And of course, what Lord of the Rings Exhibition would be complete without The Ring? It was situated alone in a large room, disproportionate to it's size, dark except for the fiery red letters white roved the circular walls (I tried to position myself in front of these lights and mimic the famous scene in Fellowship of the Ring where on Frodo's face appears the glow of the ring's inscription, but was blinded and had to retreat), and filled with whispers of, "My precious," and "The ring was entrusted to me," and "The ring must be destroyed," and "I dare not take it," etc., etc.
  We all had our pet favourite parts. Myself I was most fascinated by Aragorn's costume (surprisingly, it had a strange pull on me), Boromir's funeral boat, complete with life-sized and very, very lifelike Boromir, and a collection of Rohan horns. Various fantasies involving horns, the blowing of them over the neighbours fence at the crack of dawn, and the possibilities involving horns and other people's ears ensued. Unfortunately when we arrived at the gift shop, I found no horn, but perhaps that is just as well.
  It was generally agreed by all that we should have tried to sneak a camera in. Or perhaps two. Or three. In the end, we decided, the wisest course of action would have been to go dressed as Gandalf the Grey, conceal a video camera beneath the hat, a normal camera in the staff, a digital camera with a live video feed to the internet strapped across the stomach and various infra-red cameras attached to the soles of the shoes, which would be surreptitiously stuck to the walls so as to provide continuous video feed after leaving.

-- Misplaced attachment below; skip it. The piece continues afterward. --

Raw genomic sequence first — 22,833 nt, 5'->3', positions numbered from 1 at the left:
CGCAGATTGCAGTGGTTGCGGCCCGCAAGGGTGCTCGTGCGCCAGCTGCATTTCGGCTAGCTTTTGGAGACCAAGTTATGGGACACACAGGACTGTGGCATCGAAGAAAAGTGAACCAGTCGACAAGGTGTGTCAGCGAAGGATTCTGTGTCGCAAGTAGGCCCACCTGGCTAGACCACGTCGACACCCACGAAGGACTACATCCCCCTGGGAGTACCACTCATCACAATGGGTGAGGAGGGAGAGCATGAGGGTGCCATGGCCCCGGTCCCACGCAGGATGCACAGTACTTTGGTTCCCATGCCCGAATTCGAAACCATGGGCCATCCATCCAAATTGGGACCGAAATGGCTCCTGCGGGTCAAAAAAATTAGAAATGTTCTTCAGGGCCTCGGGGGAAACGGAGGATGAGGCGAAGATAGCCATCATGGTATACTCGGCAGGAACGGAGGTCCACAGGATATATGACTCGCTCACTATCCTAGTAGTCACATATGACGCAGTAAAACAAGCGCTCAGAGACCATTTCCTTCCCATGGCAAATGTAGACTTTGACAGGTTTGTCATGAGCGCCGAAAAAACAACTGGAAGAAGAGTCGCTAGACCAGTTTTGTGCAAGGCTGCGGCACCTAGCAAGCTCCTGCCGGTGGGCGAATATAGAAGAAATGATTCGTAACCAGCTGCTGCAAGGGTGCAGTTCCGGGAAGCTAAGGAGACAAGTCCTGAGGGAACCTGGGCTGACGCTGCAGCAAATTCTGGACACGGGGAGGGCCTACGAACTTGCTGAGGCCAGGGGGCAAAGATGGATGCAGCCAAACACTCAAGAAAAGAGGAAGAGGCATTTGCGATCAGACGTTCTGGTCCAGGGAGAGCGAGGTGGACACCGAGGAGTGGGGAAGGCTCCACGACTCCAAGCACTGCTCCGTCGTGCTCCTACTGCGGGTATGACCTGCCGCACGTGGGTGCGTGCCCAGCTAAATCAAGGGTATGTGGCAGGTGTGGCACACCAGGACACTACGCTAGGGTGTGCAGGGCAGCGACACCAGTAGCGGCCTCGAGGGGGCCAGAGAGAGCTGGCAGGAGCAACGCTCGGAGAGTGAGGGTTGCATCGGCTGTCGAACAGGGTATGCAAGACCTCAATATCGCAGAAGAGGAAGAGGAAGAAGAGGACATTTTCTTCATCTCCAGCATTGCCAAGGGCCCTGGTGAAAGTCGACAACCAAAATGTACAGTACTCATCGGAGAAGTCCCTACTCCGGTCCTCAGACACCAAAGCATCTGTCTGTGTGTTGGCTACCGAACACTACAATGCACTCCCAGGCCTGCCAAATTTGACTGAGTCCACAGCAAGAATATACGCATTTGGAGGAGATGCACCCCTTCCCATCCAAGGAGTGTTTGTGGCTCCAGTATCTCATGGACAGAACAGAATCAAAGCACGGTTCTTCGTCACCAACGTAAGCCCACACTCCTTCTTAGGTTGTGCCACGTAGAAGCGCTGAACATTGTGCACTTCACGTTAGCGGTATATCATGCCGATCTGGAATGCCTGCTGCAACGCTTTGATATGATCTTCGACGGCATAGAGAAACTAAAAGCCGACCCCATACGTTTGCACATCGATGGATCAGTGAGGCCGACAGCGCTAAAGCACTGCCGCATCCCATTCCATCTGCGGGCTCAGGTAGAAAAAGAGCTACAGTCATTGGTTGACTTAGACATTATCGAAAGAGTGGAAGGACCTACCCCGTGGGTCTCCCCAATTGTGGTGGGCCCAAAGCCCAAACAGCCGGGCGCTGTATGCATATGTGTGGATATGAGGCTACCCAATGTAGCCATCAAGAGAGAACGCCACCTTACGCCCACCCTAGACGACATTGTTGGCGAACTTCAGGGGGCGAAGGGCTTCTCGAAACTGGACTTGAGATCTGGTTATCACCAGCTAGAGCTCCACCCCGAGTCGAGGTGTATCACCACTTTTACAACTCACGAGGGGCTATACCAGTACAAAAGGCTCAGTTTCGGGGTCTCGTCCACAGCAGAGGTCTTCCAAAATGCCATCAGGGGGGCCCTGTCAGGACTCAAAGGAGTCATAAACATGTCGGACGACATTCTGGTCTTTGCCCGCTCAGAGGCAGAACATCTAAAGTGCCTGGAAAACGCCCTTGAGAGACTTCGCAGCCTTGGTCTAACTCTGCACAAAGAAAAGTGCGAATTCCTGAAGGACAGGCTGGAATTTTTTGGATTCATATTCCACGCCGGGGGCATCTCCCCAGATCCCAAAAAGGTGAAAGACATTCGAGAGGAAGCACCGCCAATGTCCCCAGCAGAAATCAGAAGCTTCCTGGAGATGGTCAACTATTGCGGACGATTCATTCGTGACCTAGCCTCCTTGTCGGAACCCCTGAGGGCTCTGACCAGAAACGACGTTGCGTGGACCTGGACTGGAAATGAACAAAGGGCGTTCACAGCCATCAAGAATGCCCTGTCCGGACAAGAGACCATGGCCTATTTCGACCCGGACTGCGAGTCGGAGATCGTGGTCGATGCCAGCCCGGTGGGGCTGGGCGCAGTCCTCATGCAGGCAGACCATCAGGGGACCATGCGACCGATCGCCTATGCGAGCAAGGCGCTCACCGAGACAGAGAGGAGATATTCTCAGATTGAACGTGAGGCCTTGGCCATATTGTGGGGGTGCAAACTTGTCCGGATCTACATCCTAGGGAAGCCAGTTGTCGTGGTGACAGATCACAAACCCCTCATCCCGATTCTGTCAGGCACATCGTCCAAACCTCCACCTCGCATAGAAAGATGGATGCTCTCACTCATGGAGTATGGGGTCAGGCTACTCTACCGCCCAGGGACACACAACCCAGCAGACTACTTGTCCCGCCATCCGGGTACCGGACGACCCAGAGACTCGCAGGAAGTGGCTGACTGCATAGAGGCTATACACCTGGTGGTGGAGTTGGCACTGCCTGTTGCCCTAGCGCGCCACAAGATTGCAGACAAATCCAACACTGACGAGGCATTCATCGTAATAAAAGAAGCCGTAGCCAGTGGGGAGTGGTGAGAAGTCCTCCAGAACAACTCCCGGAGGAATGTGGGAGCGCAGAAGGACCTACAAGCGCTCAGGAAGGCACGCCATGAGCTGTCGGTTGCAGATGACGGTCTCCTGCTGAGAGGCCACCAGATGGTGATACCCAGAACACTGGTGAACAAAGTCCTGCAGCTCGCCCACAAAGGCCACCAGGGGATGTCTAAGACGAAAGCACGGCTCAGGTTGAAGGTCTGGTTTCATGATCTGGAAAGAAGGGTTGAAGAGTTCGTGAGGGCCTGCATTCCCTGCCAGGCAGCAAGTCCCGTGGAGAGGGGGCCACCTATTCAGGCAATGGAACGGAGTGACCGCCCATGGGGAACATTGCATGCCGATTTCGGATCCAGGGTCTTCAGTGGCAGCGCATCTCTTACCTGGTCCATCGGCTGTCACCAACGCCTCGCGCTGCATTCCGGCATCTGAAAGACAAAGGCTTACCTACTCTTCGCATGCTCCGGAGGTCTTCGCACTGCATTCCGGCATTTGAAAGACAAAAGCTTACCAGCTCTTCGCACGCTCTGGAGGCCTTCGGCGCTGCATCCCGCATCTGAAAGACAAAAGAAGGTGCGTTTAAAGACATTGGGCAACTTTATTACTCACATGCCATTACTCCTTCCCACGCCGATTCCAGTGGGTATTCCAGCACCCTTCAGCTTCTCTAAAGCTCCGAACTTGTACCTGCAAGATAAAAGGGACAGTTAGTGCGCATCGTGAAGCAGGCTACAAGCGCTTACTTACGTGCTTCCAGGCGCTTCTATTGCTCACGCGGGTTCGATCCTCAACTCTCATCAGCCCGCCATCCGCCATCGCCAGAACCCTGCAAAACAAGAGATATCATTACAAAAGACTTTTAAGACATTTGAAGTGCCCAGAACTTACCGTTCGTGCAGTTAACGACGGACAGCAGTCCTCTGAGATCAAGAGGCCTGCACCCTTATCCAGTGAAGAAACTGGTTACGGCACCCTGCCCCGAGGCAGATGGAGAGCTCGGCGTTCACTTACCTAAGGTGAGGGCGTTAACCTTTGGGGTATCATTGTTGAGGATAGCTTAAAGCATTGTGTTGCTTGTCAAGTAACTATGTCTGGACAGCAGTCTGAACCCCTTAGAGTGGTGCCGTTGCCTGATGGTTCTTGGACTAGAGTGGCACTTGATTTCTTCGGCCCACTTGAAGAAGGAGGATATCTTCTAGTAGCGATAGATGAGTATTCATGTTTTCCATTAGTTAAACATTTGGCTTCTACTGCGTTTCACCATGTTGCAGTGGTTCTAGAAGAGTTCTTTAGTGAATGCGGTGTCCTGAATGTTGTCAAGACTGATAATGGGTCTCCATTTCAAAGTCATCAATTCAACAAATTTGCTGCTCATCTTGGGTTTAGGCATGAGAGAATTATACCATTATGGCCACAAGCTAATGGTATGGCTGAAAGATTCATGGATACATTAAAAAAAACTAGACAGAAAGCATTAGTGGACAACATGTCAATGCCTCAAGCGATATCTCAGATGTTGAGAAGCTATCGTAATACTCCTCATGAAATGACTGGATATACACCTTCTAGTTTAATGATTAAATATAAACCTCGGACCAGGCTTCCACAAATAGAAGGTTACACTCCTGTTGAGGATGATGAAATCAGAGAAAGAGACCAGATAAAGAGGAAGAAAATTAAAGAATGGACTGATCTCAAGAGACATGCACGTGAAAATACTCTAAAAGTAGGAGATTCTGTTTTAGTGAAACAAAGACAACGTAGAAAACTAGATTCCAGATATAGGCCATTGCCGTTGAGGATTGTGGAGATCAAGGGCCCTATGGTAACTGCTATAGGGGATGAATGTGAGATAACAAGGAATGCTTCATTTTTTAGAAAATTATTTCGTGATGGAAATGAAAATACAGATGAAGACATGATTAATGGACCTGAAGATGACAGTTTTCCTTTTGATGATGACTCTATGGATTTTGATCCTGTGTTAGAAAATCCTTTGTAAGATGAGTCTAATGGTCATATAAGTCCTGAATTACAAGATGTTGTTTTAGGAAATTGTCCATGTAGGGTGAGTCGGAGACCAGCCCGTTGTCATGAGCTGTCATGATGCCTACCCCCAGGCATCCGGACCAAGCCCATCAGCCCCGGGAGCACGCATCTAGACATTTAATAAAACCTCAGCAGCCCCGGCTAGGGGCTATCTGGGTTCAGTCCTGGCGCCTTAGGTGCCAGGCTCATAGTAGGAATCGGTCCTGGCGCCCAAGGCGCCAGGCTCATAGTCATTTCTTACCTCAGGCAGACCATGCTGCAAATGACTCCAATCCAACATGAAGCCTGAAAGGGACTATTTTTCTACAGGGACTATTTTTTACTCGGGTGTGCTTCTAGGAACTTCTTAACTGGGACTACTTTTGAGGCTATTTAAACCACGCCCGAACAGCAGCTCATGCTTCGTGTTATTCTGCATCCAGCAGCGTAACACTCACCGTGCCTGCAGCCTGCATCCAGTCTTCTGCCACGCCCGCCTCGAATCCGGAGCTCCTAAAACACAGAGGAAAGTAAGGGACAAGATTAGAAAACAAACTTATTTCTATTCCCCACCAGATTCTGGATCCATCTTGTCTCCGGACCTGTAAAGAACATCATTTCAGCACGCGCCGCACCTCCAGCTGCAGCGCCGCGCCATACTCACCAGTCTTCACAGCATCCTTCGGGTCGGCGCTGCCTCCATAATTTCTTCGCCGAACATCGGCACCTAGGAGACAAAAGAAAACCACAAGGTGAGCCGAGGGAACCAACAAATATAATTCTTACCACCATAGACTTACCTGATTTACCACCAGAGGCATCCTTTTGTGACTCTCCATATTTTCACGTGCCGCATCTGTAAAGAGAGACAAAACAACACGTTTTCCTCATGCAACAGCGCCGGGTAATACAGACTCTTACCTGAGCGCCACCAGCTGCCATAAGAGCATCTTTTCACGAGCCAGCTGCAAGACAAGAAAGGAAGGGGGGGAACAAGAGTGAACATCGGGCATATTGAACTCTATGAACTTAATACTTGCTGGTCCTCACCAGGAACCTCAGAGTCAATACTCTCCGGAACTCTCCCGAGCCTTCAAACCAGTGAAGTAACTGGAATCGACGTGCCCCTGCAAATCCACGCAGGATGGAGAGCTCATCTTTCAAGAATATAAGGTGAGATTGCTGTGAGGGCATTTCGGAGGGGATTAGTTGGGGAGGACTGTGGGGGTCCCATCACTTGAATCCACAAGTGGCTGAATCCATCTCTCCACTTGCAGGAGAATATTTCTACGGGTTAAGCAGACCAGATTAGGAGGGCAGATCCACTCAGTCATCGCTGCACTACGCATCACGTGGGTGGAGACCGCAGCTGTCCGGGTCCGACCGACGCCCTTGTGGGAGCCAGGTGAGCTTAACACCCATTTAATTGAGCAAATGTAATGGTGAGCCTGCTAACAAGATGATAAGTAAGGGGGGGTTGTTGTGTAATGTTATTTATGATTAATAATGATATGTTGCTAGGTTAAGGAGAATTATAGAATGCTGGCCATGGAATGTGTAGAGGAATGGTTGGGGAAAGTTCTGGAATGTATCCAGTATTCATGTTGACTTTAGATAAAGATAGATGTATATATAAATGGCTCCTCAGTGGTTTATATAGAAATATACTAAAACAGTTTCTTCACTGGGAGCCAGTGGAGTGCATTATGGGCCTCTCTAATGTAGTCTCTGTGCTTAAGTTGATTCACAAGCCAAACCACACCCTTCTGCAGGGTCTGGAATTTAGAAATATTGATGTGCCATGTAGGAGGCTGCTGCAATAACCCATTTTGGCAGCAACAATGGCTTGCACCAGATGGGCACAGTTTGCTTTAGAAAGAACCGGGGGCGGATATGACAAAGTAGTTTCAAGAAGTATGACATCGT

Conversation then moved towards ways of stealing actual objects on display, and we soon realized that it would simply be easier if we stole the entire building. All that would be required was a convoy of sturdy trucks and the world's largest chainsaw. Needless to say, we stole nothing, though a Last Alliance Elven Spear which, unlike most of the items displayed, was not behind glass did pose serious temptation.
  Our perusal of the exhibition was then followed by the infiltration of the children's Shire-themed play area, the entrance to which was a hobbit-hole door, hobbit-sized. However, once we discovered that if you rang the bell the door opened (our excitement about this fact quelled when we discovered there was a girl crouched on the other side opening it) we crawled in, took our hobbit-name tags (I became the aptly named Adaldrida Worrywort) and found, to our disappointment, that it really wasn't all that exciting.